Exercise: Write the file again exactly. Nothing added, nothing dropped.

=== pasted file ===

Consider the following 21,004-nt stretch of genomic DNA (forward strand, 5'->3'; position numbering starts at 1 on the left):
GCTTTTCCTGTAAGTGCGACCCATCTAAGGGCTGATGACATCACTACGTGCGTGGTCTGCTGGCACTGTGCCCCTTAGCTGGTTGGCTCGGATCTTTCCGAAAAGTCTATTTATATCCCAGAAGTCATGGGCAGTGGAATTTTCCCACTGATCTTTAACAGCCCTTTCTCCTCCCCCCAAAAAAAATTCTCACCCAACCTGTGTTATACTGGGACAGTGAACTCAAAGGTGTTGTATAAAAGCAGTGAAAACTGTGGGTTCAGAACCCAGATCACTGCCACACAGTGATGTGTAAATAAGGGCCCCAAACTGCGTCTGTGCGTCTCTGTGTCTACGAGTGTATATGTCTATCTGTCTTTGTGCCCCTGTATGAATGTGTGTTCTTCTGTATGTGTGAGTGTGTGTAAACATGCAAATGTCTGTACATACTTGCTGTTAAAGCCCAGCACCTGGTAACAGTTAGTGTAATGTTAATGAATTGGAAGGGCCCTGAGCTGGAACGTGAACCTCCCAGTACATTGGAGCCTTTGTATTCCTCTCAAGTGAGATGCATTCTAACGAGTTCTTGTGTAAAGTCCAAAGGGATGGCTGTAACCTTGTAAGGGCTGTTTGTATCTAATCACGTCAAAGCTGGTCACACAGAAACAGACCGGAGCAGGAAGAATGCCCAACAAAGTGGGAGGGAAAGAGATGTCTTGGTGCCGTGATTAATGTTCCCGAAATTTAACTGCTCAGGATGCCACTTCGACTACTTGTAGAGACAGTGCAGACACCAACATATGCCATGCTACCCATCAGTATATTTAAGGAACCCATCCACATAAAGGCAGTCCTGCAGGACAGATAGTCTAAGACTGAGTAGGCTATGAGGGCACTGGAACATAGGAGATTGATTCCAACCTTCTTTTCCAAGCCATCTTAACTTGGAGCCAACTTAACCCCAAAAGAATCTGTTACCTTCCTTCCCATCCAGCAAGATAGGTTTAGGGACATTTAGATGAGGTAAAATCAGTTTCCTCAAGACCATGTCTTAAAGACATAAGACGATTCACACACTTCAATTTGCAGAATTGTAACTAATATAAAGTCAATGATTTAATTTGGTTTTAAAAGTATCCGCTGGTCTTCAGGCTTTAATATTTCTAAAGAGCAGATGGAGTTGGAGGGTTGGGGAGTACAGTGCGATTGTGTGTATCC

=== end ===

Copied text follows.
Consider the following 21,004-nt stretch of genomic DNA (forward strand, 5'->3'; position numbering starts at 1 on the left):
GCTTTTCCTGTAAGTGCGACCCATCTAAGGGCTGATGACATCACTACGTGCGTGGTCTGCTGGCACTGTGCCCCTTAGCTGGTTGGCTCGGATCTTTCCGAAAAGTCTATTTATATCCCAGAAGTCATGGGCAGTGGAATTTTCCCACTGATCTTTAACAGCCCTTTCTCCTCCCCCCAAAAAAAATTCTCACCCAACCTGTGTTATACTGGGACAGTGAACTCAAAGGTGTTGTATAAAAGCAGTGAAAACTGTGGGTTCAGAACCCAGATCACTGCCACACAGTGATGTGTAAATAAGGGCCCCAAACTGCGTCTGTGCGTCTCTGTGTCTACGAGTGTATATGTCTATCTGTCTTTGTGCCCCTGTATGAATGTGTGTTCTTCTGTATGTGTGAGTGTGTGTAAACATGCAAATGTCTGTACATACTTGCTGTTAAAGCCCAGCACCTGGTAACAGTTAGTGTAATGTTAATGAATTGGAAGGGCCCTGAGCTGGAACGTGAACCTCCCAGTACATTGGAGCCTTTGTATTCCTCTCAAGTGAGATGCATTCTAACGAGTTCTTGTGTAAAGTCCAAAGGGATGGCTGTAACCTTGTAAGGGCTGTTTGTATCTAATCACGTCAAAGCTGGTCACACAGAAACAGACCGGAGCAGGAAGAATGCCCAACAAAGTGGGAGGGAAAGAGATGTCTTGGTGCCGTGATTAATGTTCCCGAAATTTAACTGCTCAGGATGCCACTTCGACTACTTGTAGAGACAGTGCAGACACCAACATATGCCATGCTACCCATCAGTATATTTAAGGAACCCATCCACATAAAGGCAGTCCTGCAGGACAGATAGTCTAAGACTGAGTAGGCTATGAGGGCACTGGAACATAGGAGATTGATTCCAACCTTCTTTTCCAAGCCATCTTAACTTGGAGCCAACTTAACCCCAAAAGAATCTGTTACCTTCCTTCCCATCCAGCAAGATAGGTTTAGGGACATTTAGATGAGGTAAAATCAGTTTCCTCAAGACCATGTCTTAAAGACATAAGACGATTCACACACTTCAATTTGCAGAATTGTAACTAATATAAAGTCAATGATTTAATTTGGTTTTAAAAGTATCCGCTGGTCTTCAGGCTTTAATATTTCTAAAGAGCAGATGGAGTTGGAGGGTTGGGGAGTACAGTGCGATTGTGTGTATCC